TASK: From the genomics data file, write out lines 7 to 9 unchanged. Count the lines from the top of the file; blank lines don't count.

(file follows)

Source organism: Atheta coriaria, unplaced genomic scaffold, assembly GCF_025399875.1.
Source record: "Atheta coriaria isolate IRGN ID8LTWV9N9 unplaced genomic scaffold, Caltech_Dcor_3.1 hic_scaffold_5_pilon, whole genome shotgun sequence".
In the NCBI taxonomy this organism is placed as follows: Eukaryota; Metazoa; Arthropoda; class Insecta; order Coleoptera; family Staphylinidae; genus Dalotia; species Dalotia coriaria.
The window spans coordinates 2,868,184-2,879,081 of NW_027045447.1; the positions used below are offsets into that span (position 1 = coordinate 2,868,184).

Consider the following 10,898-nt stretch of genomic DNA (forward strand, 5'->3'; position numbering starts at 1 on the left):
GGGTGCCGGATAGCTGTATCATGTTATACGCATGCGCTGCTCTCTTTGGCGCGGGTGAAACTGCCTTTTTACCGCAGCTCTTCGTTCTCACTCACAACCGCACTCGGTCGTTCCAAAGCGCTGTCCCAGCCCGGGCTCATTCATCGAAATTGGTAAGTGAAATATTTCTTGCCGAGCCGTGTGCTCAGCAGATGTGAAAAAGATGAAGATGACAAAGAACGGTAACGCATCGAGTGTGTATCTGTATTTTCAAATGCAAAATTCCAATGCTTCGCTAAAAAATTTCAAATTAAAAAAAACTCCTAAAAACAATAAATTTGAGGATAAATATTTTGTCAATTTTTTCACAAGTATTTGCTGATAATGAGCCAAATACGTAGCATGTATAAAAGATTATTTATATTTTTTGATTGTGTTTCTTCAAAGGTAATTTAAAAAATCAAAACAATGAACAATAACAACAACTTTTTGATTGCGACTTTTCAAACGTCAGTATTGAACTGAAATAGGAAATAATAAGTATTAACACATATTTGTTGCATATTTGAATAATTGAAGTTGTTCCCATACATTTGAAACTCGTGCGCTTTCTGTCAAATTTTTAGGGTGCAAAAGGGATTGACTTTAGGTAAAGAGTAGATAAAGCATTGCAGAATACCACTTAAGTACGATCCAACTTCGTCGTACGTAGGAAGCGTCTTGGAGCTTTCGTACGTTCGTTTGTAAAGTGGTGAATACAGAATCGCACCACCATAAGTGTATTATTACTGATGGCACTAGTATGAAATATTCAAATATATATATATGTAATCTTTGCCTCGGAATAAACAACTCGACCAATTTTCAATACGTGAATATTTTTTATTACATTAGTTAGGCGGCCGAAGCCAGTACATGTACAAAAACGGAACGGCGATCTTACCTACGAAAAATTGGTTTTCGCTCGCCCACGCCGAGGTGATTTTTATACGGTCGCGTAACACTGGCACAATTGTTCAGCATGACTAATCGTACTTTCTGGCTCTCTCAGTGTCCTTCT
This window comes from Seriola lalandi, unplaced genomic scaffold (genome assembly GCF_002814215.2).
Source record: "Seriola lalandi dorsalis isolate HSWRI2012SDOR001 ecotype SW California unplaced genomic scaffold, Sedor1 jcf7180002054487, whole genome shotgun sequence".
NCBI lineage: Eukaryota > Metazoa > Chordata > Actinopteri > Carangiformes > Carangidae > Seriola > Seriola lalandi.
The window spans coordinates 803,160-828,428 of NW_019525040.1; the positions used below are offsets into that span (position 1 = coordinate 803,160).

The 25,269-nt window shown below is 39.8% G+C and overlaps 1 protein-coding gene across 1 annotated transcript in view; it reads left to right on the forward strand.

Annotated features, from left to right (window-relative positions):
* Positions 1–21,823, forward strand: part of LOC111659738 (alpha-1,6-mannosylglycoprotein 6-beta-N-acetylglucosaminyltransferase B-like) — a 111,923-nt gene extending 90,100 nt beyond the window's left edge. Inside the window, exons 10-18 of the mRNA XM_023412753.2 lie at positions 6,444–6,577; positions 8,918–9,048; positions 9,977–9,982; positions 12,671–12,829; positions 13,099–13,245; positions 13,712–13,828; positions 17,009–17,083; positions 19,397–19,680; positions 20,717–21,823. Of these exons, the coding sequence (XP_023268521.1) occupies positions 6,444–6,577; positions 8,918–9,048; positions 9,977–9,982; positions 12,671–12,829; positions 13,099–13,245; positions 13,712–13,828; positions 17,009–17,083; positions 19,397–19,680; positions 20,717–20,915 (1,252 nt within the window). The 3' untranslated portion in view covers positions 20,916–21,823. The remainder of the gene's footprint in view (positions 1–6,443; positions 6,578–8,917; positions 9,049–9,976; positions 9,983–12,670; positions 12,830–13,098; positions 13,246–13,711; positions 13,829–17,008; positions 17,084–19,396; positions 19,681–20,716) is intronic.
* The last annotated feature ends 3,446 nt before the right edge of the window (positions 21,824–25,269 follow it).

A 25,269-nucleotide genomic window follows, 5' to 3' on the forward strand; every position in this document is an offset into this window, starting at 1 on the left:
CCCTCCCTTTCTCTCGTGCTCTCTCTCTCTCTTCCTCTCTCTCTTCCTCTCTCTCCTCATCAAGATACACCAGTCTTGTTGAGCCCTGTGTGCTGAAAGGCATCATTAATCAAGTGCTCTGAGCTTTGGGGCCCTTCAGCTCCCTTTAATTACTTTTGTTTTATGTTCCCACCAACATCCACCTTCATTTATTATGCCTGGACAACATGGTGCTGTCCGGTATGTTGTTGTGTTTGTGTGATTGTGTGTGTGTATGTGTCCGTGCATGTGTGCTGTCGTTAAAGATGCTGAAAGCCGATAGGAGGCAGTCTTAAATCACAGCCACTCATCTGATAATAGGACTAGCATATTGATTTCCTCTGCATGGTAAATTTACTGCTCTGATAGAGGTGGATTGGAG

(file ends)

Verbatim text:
This window comes from Seriola lalandi, unplaced genomic scaffold (genome assembly GCF_002814215.2).
Source record: "Seriola lalandi dorsalis isolate HSWRI2012SDOR001 ecotype SW California unplaced genomic scaffold, Sedor1 jcf7180002054487, whole genome shotgun sequence".
NCBI lineage: Eukaryota > Metazoa > Chordata > Actinopteri > Carangiformes > Carangidae > Seriola > Seriola lalandi.